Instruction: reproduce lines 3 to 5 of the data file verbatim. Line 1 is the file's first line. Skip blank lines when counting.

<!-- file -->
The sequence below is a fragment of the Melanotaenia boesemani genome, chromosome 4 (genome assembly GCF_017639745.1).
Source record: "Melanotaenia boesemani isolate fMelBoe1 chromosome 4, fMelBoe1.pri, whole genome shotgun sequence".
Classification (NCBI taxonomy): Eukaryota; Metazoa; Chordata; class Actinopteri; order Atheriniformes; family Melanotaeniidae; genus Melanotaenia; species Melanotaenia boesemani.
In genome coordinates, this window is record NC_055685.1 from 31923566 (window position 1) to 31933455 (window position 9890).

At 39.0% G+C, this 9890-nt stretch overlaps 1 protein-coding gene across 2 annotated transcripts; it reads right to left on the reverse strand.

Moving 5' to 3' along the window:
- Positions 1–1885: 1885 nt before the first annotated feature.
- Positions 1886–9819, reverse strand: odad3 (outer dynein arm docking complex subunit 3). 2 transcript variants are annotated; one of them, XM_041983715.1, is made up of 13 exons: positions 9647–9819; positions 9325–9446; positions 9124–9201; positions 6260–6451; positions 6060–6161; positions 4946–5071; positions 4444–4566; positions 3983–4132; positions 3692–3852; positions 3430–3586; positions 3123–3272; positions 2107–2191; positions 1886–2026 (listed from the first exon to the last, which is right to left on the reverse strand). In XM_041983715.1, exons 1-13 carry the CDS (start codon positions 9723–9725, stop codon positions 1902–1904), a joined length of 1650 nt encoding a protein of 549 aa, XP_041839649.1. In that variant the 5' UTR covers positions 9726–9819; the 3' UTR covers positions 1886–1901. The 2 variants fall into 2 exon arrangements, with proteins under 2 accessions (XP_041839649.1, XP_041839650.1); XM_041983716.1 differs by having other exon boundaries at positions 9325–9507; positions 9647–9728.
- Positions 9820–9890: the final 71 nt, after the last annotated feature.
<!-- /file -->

Classification (NCBI taxonomy): Eukaryota; Metazoa; Chordata; class Actinopteri; order Atheriniformes; family Melanotaeniidae; genus Melanotaenia; species Melanotaenia boesemani.
In genome coordinates, this window is record NC_055685.1 from 31923566 (window position 1) to 31933455 (window position 9890).

At 39.0% G+C, this 9890-nt stretch overlaps 1 protein-coding gene across 2 annotated transcripts; it reads right to left on the reverse strand.